Enfora 802.11 Wi-Fi Sled For Palm Treo 650s Review (75%)

Enfora 802.11 Wi-Fi Sled For Palm Treo 650s ReviewAlthough we’re not alone in thinking that the Palm Treo is the best smartphone around, the device suffers from one tragic omission; Wi-Fi.

For reasons best known to Palm, the promised drivers for their 802.11 Wi-Fi SD card never materialised, leaving Treo 650 users looking like chumps when the Wi-Fi gang were in town.

Enfora to the rescue
Seeing a sizeable hole in the market, Texas tech company Enfora released a WiFi Adapter for the Treo, unusually shaped in a ‘sled’ design, bolting on to the back of the Treo rather than using the SD card slot.

Enfora 802.11 Wi-Fi Sled For Palm Treo 650s ReviewThis design has obvious advantages and disadvantages; the advantage is that the sled offers its own power supply, giving users a considerably enhanced battery life compared to handheld-powered Wi-Fi cards; the disadvantage is that the thing adds bulk to the phone.

Getting started
Tearing open the box with gay abandon, we found the adapter (smaller than we imagined), an AC adapter that conveniently offers four different international plugs, an installation CD and the flimsiest instructions we’ve seen for some time – just a tiny scrap of paper.

There’s also a custom battery cover for the Treo which has two slotted holes for attaching the phone to the sled. Aesthetes may be offended to note that it’s a different shade of silver to the Treo.

Enfora 802.11 Wi-Fi Sled For Palm Treo 650s ReviewThe unit must be charged for two hours before use, with a small amber LED blinking while charging. This turns to solid green when the Treo is connected to a Wi-Fi network.

Installing the drivers
Installing the drivers via Windows XP was easy enough, with an automated setup program on the CD transferring the required WiFiMgr.prc driver file to the Palm.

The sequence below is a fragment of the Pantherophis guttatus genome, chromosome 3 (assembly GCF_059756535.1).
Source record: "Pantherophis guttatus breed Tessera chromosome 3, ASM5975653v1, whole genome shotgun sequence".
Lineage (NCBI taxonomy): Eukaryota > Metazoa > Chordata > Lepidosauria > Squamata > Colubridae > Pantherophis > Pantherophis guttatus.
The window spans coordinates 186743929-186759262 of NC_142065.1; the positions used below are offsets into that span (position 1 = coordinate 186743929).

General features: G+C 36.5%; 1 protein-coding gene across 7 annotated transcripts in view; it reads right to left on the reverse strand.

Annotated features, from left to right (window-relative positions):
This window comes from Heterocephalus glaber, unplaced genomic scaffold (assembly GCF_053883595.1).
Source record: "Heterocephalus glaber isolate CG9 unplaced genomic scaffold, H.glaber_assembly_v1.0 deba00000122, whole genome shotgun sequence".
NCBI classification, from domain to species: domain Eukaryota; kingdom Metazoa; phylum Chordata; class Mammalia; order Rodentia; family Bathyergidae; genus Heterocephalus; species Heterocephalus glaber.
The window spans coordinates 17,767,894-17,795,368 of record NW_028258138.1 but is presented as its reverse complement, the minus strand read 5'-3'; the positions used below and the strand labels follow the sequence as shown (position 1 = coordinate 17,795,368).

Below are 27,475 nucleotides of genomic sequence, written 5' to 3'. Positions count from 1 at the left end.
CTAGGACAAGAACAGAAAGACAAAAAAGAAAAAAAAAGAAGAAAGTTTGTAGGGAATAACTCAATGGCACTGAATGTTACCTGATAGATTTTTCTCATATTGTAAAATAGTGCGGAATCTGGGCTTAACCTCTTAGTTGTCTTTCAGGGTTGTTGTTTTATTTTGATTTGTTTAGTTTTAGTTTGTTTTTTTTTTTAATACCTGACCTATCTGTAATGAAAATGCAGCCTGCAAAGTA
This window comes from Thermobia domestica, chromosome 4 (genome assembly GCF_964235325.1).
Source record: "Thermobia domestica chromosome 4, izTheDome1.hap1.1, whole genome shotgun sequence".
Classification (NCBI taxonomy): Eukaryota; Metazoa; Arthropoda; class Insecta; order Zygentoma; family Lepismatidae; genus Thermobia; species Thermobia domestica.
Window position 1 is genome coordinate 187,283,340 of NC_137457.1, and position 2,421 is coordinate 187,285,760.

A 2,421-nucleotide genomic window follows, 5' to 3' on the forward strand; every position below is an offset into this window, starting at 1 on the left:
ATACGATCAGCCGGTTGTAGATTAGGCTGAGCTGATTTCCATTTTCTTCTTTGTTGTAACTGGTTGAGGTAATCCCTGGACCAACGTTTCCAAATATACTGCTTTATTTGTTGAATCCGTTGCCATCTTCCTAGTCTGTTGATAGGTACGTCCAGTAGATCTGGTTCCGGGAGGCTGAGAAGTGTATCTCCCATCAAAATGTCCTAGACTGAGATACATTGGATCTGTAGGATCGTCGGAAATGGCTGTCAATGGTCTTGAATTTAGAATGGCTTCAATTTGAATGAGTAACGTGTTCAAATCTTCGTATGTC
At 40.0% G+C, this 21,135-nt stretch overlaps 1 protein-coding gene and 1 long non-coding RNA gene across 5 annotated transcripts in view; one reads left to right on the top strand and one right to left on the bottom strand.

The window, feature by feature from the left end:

Mac users will have to manually install the driver which is simple enough.

Getting connected
It has to be said that getting the WiFi Sled on to your Treo is a bit of a palaver, needing a dexterity akin to the Vulcan death grip.

Once you’ve changed the battery cover you have to pull the button on the sled, give the Treo an almighty shove downwards and then click the phone back into place.

Enfora 802.11 Wi-Fi Sled For Palm Treo 650s ReviewThe first few times we tried this, it took so much effort to pull the phone in and out of the sled we began to fear we’d end up breaking the thing.

In the end, we just took the cover off and fitted the Treo bareback, if you, err, get our drift.

Once wedged into the sled, we turned on the unit, clicked on the Wi-Fi icon on the Treo and ran the Enfora application to look for available wireless base stations (WBS).

As soon as you locate your network, you have to select ‘add’ to create a network profile and then input IP information and WEP passwords (if needed) and then hit ‘connect’ and you’re online.

Although this is fine if you know what network you’re looking for, the software for ‘sniffing’ connections is rather woefully Spartan, with no indications whether located networks are open or encrypted.

We did write to Enfora (who have excellent customer support by the way) and they said that they couldn’t justify writing a brand new Wi-Fi sniffer application for what is basically a niche product.

Using the Enfora Wi-Fi Sled
Although the Wi-Fi Sled is nowhere near as big as we thought, you’d still feel a right berk making calls with it attached, so a headset is a must (see our BoxWave Dual Handsfree Stereo Adapter review).

Happily, the Enfora has been designed so that you can still use the audio port on the Treo and there’s a microphone on the front of the unit so you can receive calls while surfing the web too.

Conveniently, the Wi-Fi Sled’s AC adapter will also charge the Treo when it’s in situ, so you won’t need to drag around two adapters on your travels.

Conclusion
It has to be said that although it feels a bit of a bodge, it actually works very well and for users who need to combine the slick functionality of a Treo 650 with the speed of a broadband Wi-Fi connection, the Enfora WiFi Sled is well worth the money (approx £106/$170).

Once connected, we had no problems hurtling through our email and whizzing around Websites and although the pocket-filling girth didn’t thrill, the additional battery life meant that it may prove far more practical for road warriors away from base for lengthy periods.

One thing: it looks like Enfora may be cancelling UK shipments in the near future, so get your order in quick!

Features: 70% Build: 70% Value For Money: 75% Overall: 75%

Enfora
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Published by

Mike Slocombe

(editor) urban75 ezine